Age-friendly communities essential to urban elders' well-being
The future of communities around the world will in large part be determined by the efforts to achieve a high quality of life for their older citizens, according to the latest issue of Public Policy & Aging Report (PP&AR), titled "Making a Home in the City: The Age-Friendly Community Movement." A total of seven articles argue that developing cities that meet the interests of all generations should be an important goal for economic and social policy.
16 may 2015--"The concomitant growth of cities and of an older population within those cities has come to generate a disjuncture between physical infrastructure and resident needs," states PP&AR Editor Robert B. Hudson, PhD. "Modern economic growth results largely from private sector investments and incentives which pay little heed to the concerns of vulnerable populations."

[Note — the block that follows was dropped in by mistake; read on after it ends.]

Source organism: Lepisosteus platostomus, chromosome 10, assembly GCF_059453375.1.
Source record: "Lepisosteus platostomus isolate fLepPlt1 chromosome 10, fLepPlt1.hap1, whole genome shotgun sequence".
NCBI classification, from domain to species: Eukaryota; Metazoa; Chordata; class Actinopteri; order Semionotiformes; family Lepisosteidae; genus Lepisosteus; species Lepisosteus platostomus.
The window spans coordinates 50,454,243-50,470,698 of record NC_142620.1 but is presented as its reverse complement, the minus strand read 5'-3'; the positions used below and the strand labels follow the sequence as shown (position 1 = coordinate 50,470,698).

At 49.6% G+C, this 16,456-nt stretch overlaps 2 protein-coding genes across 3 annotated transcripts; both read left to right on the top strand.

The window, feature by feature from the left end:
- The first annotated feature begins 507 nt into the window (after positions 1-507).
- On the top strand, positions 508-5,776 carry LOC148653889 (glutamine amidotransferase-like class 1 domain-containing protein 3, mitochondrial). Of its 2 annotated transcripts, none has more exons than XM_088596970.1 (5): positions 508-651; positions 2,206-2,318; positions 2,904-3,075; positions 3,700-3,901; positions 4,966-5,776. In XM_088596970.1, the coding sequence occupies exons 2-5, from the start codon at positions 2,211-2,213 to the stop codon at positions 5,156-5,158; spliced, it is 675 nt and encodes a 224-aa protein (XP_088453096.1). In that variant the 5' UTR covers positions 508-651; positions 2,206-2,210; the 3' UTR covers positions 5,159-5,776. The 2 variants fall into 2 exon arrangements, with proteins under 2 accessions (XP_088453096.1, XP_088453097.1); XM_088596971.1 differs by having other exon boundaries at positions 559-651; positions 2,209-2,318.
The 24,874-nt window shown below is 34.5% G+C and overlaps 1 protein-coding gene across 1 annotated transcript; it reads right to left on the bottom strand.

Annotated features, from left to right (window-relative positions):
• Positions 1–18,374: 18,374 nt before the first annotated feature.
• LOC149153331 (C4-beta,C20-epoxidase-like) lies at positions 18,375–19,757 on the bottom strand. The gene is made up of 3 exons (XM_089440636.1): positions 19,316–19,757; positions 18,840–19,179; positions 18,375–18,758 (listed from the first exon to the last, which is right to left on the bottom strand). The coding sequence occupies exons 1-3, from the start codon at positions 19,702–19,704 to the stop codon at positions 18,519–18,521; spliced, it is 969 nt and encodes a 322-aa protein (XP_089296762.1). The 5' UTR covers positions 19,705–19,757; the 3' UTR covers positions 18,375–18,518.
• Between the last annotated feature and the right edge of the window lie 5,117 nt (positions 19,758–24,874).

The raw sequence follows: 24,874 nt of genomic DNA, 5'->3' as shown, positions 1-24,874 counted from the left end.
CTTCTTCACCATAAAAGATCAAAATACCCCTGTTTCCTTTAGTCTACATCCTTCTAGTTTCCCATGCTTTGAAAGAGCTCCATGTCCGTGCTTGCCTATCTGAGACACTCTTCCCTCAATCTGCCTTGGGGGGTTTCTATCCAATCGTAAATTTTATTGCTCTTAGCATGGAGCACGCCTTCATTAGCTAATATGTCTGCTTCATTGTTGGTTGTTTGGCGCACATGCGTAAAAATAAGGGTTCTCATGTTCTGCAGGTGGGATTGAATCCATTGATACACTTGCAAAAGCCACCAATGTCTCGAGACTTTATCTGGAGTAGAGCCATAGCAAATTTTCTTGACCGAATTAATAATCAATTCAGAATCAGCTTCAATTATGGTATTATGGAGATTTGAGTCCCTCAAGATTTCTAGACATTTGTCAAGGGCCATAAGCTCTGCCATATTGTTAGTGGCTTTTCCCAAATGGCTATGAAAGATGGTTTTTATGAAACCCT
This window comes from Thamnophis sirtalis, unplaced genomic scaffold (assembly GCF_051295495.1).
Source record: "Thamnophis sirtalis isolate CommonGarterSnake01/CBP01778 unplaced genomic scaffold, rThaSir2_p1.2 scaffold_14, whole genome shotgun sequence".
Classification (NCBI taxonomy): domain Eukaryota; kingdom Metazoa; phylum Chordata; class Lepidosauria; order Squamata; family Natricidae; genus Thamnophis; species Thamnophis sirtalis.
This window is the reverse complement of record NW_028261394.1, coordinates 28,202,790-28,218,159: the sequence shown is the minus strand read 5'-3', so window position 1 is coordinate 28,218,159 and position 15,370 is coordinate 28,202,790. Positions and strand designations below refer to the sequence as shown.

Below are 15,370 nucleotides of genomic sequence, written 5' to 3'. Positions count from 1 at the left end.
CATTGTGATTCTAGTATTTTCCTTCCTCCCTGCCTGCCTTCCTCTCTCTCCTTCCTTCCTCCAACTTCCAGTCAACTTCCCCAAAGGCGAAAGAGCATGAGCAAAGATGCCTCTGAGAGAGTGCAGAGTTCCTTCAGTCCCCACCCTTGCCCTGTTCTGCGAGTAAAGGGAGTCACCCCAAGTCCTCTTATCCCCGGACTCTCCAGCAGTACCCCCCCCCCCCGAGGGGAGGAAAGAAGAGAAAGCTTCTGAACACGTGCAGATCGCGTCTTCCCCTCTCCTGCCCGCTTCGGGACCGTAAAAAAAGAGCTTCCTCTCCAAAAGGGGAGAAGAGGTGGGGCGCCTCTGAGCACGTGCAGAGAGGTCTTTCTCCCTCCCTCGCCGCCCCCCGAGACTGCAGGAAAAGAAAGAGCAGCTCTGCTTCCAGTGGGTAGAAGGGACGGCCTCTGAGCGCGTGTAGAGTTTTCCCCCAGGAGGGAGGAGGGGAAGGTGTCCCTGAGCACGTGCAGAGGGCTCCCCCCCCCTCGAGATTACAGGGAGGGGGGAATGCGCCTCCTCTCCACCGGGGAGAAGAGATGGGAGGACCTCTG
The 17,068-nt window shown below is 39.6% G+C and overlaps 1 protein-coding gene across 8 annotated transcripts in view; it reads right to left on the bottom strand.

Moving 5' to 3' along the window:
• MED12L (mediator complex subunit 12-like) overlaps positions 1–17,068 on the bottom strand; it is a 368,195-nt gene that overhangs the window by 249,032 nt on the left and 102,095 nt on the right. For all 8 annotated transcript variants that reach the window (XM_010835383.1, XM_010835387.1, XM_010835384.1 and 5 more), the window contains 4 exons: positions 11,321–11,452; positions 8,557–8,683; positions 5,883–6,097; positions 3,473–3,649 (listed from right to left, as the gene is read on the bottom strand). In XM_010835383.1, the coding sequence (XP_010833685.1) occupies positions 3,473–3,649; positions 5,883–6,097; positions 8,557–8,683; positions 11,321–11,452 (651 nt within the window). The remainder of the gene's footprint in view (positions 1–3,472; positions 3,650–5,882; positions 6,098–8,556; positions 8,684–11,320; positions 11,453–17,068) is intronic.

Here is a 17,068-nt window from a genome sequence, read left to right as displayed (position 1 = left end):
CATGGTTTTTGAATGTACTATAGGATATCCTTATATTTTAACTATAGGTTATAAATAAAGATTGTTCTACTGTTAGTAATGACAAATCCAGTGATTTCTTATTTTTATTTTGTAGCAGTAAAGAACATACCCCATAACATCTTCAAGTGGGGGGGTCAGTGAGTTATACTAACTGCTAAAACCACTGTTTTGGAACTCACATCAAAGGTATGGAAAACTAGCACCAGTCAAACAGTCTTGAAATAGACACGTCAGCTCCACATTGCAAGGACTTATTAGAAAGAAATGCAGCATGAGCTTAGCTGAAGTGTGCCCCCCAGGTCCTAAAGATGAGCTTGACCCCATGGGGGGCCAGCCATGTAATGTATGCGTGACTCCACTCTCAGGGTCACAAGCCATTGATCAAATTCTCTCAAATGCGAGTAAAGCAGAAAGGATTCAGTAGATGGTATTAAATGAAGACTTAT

Age-friendly communities are designed to promote aging-in-place, which is the ability to live in one's own home and community safely, independently, and comfortably regardless of age, income, or ability level.
This PP&AR brings together analysts and activists who have struggled with how to promote ideas and initiatives to enhance the well-being of urban elders. The authors address the evolution of the age-friendly community movement, a present a review of four major age-friendly community initiatives, and conclude with a challenge to move beyond locally-based initiatives and to engage policymakers at the state and federal levels to galvanize the movement. Together these conceptual and empirical pieces provide a thorough review of what forms age-friendly communities may take, how they work on the ground, and what next steps should be considered.
Provided by The Gerontological Society of America